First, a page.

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Monthly Archives: December 2010
I am such a sucker for some good paper products. The stationery stores here are my weakness—sometimes I spend hours just looking at the notebooks and planners and stickers, even if I don’t buy anything. I miss the rush of back-to-school supply shopping! I want an excuse to spend all my money on stationery, specifically from my favorite local company, Millimeter Milligram. I recently discovered that MMMG has a cafe/store under their headquarters near Insadong. Yesss!
I wish I were better about keeping a planner/agenda, because MMMG makes the BEST ones. They are simple, clean-looking, and fresh. If any of you guys need one for the new year, let me know and I’ll ship one your way!
The cafe also has this shelf of beautiful design, photography, and art magazines from around the world. Most of them are super expensive, but they’re nice to flip through. One of them was all wrapped up in plastic, but it had a custom-sewn fabric cover with un-hemmed edges. The fabric was supposed to unravel and tear with age, so each copy would be different. I wish I could have seen what was inside!
Love these wine labels.
Drooled. I drooled over this shelf of wonderful paper goods.
You can also buy the furniture in the cafe.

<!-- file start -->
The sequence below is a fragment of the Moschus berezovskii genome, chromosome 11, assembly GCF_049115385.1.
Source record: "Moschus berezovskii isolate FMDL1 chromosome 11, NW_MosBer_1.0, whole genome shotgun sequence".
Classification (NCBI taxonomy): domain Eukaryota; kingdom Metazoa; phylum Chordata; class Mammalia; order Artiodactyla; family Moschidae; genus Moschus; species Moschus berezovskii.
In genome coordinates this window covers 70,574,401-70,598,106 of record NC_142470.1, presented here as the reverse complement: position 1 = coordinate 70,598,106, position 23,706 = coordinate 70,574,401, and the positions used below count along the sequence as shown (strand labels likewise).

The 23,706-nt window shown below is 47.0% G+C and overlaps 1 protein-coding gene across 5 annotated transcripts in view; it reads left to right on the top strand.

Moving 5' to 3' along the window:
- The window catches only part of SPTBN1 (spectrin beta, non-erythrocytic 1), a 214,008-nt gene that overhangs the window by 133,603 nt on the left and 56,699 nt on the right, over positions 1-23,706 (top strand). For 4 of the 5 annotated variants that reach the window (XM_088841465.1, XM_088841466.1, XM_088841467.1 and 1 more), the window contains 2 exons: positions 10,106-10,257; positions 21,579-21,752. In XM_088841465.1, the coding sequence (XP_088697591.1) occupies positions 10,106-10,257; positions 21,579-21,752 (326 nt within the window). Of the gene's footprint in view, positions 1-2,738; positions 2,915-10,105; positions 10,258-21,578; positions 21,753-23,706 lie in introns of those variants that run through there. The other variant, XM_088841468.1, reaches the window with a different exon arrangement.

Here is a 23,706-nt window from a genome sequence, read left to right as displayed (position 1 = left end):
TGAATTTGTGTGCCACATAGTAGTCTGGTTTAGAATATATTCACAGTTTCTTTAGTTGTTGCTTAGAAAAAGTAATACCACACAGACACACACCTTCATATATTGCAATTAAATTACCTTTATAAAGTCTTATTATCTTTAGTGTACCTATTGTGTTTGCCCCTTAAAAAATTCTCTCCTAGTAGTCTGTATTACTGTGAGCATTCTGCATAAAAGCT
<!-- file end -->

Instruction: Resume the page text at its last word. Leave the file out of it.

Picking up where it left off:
These are two of the things I bought there. The left is, duh, a pen/pencil case, and the right is a card. I haven’t decided who to give it to, but it makes me smile every time. Not quite a compliment, but still? I also bought a super nice, large, spiral-bound book made of recycled paper with pink hexagonal print on every other page. It’s simple, but it’s elegant and sturdy—it inspired a photo project (obession) over the past few days. Who knew printing photos in a foreign country would be so complicated!
Why is it already Wednesday, y’all?
PS: Here is a link to an interesting article about South Korean towns using robots for English teachers. The robots look like eggs with human faces (uh?), and satellite teachers in the Philippines control them. The Engkey robot talks, dances, and sings. It’s already being used in Daegu. Glad I got here before the robot school takeover!
Yesterday I ventured to a new area in Seoul called Daehangno. It’s only four subway stops away, so I can’t believe I had never checked it out before! It’s Seoul’s theater district, and it’s filled with art centers great and small, as well as actors and actresses lining the streets actively, desperately promoting their upcoming shows. It’s nearly impossible to walk through without having a flier shoved in your hand, and I love that energy. It was wonderful to see so many young, passionate artists.